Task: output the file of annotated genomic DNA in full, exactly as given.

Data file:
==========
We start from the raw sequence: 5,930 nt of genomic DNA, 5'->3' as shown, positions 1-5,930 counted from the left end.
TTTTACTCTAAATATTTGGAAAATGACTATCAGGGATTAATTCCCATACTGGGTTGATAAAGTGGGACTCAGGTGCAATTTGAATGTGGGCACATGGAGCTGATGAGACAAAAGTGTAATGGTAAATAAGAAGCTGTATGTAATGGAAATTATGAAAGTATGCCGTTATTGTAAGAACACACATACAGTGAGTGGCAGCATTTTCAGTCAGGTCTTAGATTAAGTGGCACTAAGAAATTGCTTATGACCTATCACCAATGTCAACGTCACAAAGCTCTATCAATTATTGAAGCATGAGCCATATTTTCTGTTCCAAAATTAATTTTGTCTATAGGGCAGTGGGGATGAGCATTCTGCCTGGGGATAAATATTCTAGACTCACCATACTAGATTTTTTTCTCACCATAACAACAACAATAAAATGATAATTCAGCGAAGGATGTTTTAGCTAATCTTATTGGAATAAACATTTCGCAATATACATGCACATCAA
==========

We start from the raw sequence: 5,930 nt of genomic DNA, 5'->3' as shown, positions 1-5,930 counted from the left end.
TTTTACTCTAAATATTTGGAAAATGACTATCAGGGATTAATTCCCATACTGGGTTGATAAAGTGGGACTCAGGTGCAATTTGAATGTGGGCACATGGAGCTGATGAGACAAAAGTGTAATGGTAAATAAGAAGCTGTATGTAATGGAAATTATGAAAGTATGCCGTTATTGTAAGAACACACATACAGTGAGTGGCAGCATTTTCAGTCAGGTCTTAGATTAAGTGGCACTAAGAAATTGCTTATGACCTATCACCAATGTCAACGTCACAAAGCTCTATCAATTATTGAAGCATGAGCCATATTTTCTGTTCCAAAATTAATTTTGTCTATAGGGCAGTGGGGATGAGCATTCTGCCTGGGGATAAATATTCTAGACTCACCATACTAGATTTTTTTCTCACCATAACAACAACAATAAAATGATAATTCAGCGAAGGATGTTTTAGCTAATCTTATTGGAATAAACATTTCGCAATATACATGCACATCAA